Organizing a Day, a Week, a Life

course design
Early in my teaching career, I attended a professional development event. The only session I remember was one given by Alan Lakein. It featured his book How to Get Control of Your Time and Your Life. He proposed an elaborate scheme for making and prioritizing to-do lists. I don't remember most of the details, but making a daily list of things to do became a regular feature of my professional and personal life. A short piece in College Teaching and an interview, both on checklists, got me thinking about time management and how we use and don't use the time we have.

To continue reading, you must be a Teaching Professor Subscriber. Please log in or sign up for full access.

Related Articles

Love ’em or hate ’em, student evaluations of teaching (SETs) are here to stay. Parts <a href="https://www.teachingprofessor.com/free-article/its-time-to-discuss-student-evaluations-bias-with-our-students-seriously/" target="_blank"...

Since January, I have led multiple faculty development sessions on generative AI for faculty at my university. Attitudes...
Does your class end with a bang or a whimper? Many of us spend a lot of time crafting...

Faculty have recently been bombarded with a dizzying array of apps, platforms, and other widgets that...

The rapid rise of livestream content development and consumption has been nothing short of remarkable. According to Ceci...

Feedback on performance has proven to be one of the most important influences on learning, but students consistently...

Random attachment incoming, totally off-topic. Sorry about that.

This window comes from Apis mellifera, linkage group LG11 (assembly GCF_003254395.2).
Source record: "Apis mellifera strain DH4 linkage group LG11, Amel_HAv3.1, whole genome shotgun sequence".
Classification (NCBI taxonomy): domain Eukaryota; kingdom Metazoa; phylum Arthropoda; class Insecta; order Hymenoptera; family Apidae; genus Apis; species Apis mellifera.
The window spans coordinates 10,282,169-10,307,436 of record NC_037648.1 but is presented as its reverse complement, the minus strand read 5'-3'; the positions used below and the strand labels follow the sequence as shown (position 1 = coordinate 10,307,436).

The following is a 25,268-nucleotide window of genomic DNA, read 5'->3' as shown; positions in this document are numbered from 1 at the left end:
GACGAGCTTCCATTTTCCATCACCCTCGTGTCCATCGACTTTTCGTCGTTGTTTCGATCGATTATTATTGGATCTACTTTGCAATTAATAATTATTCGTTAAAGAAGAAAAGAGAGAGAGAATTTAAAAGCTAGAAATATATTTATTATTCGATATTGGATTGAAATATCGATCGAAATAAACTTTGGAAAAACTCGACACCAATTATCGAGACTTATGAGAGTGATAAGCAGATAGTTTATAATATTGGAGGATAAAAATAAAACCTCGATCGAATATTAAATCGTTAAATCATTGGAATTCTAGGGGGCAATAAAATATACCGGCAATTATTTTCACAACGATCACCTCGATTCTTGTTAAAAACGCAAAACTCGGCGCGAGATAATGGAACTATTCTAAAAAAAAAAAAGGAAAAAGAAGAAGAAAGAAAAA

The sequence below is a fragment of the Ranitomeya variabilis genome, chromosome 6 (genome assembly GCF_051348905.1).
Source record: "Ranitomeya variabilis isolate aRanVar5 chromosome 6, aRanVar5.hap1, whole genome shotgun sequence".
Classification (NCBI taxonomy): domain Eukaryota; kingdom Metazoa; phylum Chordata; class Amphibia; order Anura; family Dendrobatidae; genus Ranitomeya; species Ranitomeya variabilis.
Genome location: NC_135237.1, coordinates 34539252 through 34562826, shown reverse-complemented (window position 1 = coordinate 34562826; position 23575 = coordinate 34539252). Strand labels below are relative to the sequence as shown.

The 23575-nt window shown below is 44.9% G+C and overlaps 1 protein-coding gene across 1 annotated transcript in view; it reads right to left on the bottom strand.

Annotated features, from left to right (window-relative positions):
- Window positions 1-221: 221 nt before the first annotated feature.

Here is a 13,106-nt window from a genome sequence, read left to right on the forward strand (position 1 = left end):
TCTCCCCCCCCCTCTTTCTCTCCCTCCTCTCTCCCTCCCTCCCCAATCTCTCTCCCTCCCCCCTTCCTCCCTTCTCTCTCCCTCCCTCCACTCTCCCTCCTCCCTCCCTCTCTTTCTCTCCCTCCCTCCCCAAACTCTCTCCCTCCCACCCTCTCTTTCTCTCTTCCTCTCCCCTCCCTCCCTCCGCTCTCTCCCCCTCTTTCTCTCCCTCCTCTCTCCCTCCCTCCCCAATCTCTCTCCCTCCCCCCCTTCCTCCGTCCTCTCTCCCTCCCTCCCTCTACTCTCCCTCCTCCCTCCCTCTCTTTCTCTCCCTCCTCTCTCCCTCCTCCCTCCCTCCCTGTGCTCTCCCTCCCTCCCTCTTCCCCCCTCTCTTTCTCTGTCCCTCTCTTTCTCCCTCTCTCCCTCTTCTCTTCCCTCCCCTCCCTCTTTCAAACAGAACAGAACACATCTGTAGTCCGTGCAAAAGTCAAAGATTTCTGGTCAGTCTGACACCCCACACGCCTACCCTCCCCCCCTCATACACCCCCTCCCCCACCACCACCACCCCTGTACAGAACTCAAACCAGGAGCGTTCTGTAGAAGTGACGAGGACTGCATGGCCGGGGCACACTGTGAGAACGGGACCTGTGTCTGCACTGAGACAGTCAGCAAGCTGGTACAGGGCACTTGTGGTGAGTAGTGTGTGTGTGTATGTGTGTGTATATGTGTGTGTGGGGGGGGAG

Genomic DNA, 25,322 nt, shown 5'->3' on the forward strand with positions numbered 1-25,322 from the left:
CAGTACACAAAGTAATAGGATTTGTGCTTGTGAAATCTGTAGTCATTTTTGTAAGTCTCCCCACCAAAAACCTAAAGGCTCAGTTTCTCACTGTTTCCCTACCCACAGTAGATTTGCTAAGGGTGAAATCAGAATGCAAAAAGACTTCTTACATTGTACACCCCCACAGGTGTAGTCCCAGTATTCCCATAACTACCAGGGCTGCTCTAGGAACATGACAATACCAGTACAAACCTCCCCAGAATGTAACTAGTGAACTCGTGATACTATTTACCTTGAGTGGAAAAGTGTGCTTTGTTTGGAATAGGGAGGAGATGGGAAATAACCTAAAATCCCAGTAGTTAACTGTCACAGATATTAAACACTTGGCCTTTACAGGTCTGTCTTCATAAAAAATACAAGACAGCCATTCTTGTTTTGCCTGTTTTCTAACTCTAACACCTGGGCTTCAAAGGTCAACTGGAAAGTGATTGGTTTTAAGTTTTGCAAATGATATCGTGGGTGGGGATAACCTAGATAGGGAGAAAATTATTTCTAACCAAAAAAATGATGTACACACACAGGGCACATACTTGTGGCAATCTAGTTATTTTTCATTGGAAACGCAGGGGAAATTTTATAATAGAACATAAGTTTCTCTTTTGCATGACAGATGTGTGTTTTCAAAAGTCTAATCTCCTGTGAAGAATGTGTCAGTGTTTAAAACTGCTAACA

Early in my teaching career, I attended a professional development event. The only session I remember was one given by Alan Lakein. It featured his book How to Get Control of Your Time and Your Life. He proposed an elaborate scheme for making and prioritizing to-do lists. I don't remember most of the details, but making a daily list of things to do became a regular feature of my professional and personal life. A short piece in College Teaching and an interview, both on checklists, got me thinking about time management and how we use and don't use the time we have. Catherine Anderson points out that our 18-year-old beginning students “experience unprecedented autonomy in deciding how to spend their time” (p. 210). And many of them end up not doing a very good job of managing it. Sometimes we forget that time management is also a skill, one that can be learned and one that is directly related to effective study routines. Truth be told, until I heard Lakein, I hadn't ever thought of making a plan for the day, and by that point, I'd been in school many years. Organization is not a strong suit for many of us. I frequently claim that in my next life I plan to be “organized, thin, and driving a race car.” So what I'm proposing here isn't a thinly veiled attempt to get the disorganized among us organized. It's about what teachers need to do to help students learn and be successful in college and in life. Atul Gawande, a surgeon who writes beautifully, has a book, The Checklist Manifesto: How to Get Things Right, in which he traces the history of checklists and their role in adding accuracy to complex tasks that must be completed routinely, such as preparing planes for takeoff. Gawande worked with various health professionals to create surgery checklists and has evidence to show that using them results in a significant decrease in operating room errors. The point here is that what checklists can accomplish is not trivial. Anderson uses them in a large introductory linguistics course. She posts one at the beginning of every week, such as “Week 3: What to do this week.” They're detailed, with due dates, time windows, and boxes to check off an item when it's completed. A whopping 78 percent of her 600-odd students reported they checked off at least some items (20 percent said they used the checklists consistently), and the same 78 percent rated them as helpful. In fact, they were the highest-rated item on a list of course elements. Requiring completion of a set of checklists or submission of daily to-do lists isn't the recommended approach here. An approach more likely to engender a positive response from students starts with modeling—simply posting them on the LMS, as Anderson does, with the advice that the checklists are there to keep students on track with what's happening in the course. I can imagine each class session beginning with a to-do list: “Here's what we need to get accomplished in class today.” Or maybe before the first exam, a study checklist could include what to study, when, and for how long. In my first-year seminar, I used to have students submit a game plan that described preparation schemes for the first exam. I was always surprised by how many students said they'd never done that before, and then I was dismayed with how few of them executed their plans. But scores on the first exam were almost always disappointing, which provided an opportunity to suggest that they might try following their game plan next time and seeing whether it made a difference. I was pleased by the number who reported they did and saw their scores go up. I can't say for sure that following the plan helped, because there are other variables here, but I rather suspect it at least helped. So that's the case for taking time to help students, especially beginning ones but also more advanced ones, facing complicated and challenging assignments to develop the time management and planning skills that will improve their performance on the assignment, on the exam, in the course, and in the degree program and for the rest of their lives. References: Anderson, C. (2017). Checklists: A simple tool to help students stay organized and motivated. College Teaching, 65(4), 209–210. Gawande, A. (2009). The Checklist Manifesto: How to get things right. New York, NY: Henry Holt and Company.